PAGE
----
Hopscotch loves to celebrate women, fullstop, and Hopscotch Heroes is all about getting to know the superstars of our region winning at balancing work, life and family.  We like to hear their stories, find out about their careers and home life and, more than anything, learn from some of their coping strategies to keep it all together!

This month, we're so pleased to introduce a true inspiration in this space.  Mariam Farag is a mum of two boys, Head of CSR at MBC Group and active in the  volunteer sector since the age of 14. Juggling lots of travel with a busy homelife is not an easy task, so we sat down with her to find out just what she does and, most importantly, how she makes it all work:


"Hello, I am Mariam Farag and I lead the CSR program at MBC Group, which is responsible for driving its corporate social responsibility vision and strategy in the region & globally. Founded & launched in 2013, MBC Group’s CSR arm, MBC Al Amal, is an ongoing interactive umbrella for the multitude of campaigns, initiatives, and contributions whether created, launched, supported or adopted by MBC Group.

I am a mother, a wife and a human being interested in youth and women affairs and I have been in the field of humanitarian causes and sustainability for almost 18 years now.  Currently, I am married for 14 years with my Portuguese partner and we have two boys: Sami age 10 and Seif age 8. I believe that the support starts from home. My husband has got my back, believing in my mission and allowing me to spread my wings and expand my calling.  My interest in volunteer work started when I was 14 years old.  My mother planted in me the seed of giving, and to me my work is a calling not a job.  Any day I spend in the office or on the field, I feel I am fulfilling my purpose.

Most of my time is spent interacting and engaging with the community & particularly the youth, key players from the public or private sector, nonprofit organizations or entrepreneurs. My best time is spent  on the field visiting a refugee camp, youth center, universities, high schools and orphanages. That is why I am mostly on the road in order to maximize my reach in order to make a difference in people's lives and especially children & youth development.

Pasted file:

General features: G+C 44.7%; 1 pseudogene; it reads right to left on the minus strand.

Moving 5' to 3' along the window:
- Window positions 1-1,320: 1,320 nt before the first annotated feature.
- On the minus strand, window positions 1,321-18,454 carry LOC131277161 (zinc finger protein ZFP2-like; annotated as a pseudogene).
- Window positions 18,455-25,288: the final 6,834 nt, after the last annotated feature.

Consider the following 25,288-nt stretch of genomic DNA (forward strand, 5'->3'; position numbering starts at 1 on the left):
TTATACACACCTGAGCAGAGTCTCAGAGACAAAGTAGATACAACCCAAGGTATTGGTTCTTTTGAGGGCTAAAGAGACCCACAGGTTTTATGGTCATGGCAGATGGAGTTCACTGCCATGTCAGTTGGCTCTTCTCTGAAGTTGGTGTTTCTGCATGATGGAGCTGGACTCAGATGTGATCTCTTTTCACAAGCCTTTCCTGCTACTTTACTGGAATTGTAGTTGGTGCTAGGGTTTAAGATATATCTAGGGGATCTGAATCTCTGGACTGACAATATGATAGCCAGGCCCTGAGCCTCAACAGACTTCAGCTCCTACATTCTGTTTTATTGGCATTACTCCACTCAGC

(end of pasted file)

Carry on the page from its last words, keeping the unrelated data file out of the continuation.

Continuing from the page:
L-R: Mariam, Saif and Sami.

L-R: Mariam, Saif and Sami.

Without a doubt my role model is my mom and I am really proud of her. My mother was divorced at the age of 37, with three young children to raise, my two elder brothers and I.  In the 70’s, my mother succeeded to become a businesswoman, challenged the male dominated business world as well as the cultural taboos as a divorcee at the time in Egypt. She worked hard to put my brothers and I in the best schools and universities.  As busy as she was, she was fully devoted to us and was always there for us. She was strong willed and powerful, and I learned from her that nothing is impossible.  Her smile never left her face, our house was full of laughter and she never let her pain and worries affect us negatively.  She encouraged me to start working at the age of 14, to learn how to be responsible and proactive. But mostly, to instill in me the importance of economic independence.   I started to work during the summers and I did a lot of volunteering as well at the time.

I am constantly asked the question: how I am able to balance my roles.  How do I manage my work, my home and my frequent travels at the same time, knowing that I have two young energetic boys at home with a full schedule of studies, activities and entertainment.

I stick to a strict routine and have a well-organized system.  A strong support system at home that I constantly fall back on.  My husband is my biggest supporter, as are my friends and my mother.  I also have extra help at home to support me with the housework and errands.  Over the years, i have failed, made mistakes, cried, laughed and succeeded. Throughout my journey I have learned one thing: I need to find my space, my peace and my serenity. My way of  de-stressing and emptying my glass is my usual workout.  Otherwise, I won't be able to cope.  You will just get overwhelmed and lose your control.

What keeps me moving forward is the impact I see on ground - the people. If I am able to inspire one woman to find her why, help develop one young student, support a young entrepreneur, or protect one child, it gives me power to move forward focusing on my mission and drowning the noise around me."